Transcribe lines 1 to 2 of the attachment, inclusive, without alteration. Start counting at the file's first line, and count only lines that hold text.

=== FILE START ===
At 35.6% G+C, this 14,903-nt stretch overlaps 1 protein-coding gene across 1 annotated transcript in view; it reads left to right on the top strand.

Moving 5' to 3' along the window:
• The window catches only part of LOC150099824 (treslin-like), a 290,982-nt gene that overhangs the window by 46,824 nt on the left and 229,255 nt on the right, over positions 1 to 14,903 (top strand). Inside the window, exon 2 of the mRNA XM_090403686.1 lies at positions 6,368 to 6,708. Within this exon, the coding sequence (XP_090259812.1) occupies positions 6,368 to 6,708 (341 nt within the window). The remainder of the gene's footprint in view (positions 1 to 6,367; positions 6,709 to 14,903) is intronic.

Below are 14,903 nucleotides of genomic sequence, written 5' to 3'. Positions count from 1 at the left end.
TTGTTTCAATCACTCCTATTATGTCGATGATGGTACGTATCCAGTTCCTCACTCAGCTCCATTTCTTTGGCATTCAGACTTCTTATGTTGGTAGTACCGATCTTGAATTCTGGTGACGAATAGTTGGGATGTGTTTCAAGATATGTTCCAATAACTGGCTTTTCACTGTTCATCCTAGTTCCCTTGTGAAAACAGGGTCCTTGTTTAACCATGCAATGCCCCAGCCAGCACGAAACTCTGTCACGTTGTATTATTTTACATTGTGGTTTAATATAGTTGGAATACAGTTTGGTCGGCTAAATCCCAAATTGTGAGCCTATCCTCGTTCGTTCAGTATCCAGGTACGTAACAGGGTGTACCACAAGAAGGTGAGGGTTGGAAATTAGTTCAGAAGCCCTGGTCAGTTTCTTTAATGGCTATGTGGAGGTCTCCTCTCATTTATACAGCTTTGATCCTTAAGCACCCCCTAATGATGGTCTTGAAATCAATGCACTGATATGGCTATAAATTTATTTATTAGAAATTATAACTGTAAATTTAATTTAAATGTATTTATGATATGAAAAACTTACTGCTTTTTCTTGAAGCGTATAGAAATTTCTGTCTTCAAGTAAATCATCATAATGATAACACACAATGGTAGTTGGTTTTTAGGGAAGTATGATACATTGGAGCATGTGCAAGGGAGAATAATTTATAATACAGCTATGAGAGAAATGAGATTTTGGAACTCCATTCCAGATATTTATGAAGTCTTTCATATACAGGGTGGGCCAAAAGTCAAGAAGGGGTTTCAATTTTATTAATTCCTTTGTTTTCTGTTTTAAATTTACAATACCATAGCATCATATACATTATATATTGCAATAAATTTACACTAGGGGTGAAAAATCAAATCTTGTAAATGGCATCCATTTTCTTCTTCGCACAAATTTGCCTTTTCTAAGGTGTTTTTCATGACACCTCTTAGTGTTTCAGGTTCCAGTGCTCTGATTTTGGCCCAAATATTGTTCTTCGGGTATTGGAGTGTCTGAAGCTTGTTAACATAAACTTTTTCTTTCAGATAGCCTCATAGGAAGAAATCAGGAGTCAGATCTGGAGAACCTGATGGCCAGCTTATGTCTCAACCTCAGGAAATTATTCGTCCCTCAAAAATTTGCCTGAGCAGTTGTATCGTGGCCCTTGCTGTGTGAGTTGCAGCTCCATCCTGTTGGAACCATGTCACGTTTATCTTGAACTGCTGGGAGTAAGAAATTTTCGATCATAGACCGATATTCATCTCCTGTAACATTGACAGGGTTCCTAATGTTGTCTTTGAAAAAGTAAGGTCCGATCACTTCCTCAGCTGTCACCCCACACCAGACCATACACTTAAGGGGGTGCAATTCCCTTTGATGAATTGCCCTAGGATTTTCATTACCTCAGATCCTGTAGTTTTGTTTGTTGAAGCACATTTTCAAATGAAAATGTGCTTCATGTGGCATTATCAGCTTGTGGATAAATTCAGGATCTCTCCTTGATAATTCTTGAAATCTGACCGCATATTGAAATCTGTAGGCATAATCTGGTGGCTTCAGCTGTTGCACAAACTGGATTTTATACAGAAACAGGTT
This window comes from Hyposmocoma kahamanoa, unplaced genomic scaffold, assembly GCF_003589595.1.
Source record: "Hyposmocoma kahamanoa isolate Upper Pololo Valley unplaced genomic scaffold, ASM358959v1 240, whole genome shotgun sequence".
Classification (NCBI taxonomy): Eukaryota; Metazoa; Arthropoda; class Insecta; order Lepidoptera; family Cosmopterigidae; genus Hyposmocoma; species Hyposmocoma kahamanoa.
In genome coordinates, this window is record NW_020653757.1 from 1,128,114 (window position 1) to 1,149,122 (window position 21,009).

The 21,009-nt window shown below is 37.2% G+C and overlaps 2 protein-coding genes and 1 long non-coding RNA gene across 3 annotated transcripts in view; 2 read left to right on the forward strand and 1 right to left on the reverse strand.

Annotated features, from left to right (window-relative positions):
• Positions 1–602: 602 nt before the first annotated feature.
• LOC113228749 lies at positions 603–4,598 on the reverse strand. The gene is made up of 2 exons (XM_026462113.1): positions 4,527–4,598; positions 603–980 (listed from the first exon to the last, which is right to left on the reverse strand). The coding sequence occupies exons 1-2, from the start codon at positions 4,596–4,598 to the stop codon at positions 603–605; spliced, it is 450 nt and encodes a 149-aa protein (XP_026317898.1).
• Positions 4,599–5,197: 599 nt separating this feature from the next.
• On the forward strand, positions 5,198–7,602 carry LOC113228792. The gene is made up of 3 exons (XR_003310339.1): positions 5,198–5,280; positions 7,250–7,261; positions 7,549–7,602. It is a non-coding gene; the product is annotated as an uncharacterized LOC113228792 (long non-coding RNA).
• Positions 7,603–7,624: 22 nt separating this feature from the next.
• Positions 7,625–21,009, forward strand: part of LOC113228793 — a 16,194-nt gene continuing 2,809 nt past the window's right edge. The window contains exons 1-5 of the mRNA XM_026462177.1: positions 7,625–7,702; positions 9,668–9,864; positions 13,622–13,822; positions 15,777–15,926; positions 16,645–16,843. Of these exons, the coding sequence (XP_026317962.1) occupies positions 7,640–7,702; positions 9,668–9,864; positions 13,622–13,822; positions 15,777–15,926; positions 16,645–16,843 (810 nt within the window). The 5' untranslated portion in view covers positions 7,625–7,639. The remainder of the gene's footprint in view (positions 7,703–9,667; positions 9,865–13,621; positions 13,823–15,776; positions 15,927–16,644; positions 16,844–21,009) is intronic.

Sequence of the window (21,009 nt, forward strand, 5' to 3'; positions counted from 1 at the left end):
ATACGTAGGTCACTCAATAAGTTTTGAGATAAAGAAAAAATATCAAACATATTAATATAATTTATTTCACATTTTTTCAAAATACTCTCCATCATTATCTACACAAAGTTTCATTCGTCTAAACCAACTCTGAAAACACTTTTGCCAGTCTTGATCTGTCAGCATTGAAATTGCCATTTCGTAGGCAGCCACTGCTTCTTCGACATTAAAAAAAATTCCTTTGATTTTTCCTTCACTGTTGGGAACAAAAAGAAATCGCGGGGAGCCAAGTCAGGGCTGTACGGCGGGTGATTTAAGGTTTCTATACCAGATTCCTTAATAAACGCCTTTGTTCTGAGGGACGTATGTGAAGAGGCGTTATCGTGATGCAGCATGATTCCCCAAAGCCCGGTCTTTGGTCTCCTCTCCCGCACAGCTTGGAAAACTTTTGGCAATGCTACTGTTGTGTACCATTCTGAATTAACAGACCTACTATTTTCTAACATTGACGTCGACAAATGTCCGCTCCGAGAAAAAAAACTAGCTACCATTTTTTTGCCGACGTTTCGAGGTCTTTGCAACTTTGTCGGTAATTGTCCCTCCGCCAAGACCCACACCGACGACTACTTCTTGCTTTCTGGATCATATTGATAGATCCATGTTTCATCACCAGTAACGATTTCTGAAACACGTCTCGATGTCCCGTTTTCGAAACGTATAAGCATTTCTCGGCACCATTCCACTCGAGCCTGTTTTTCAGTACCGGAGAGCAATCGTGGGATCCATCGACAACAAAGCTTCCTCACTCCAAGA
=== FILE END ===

At 35.6% G+C, this 14,903-nt stretch overlaps 1 protein-coding gene across 1 annotated transcript in view; it reads left to right on the top strand.

Moving 5' to 3' along the window: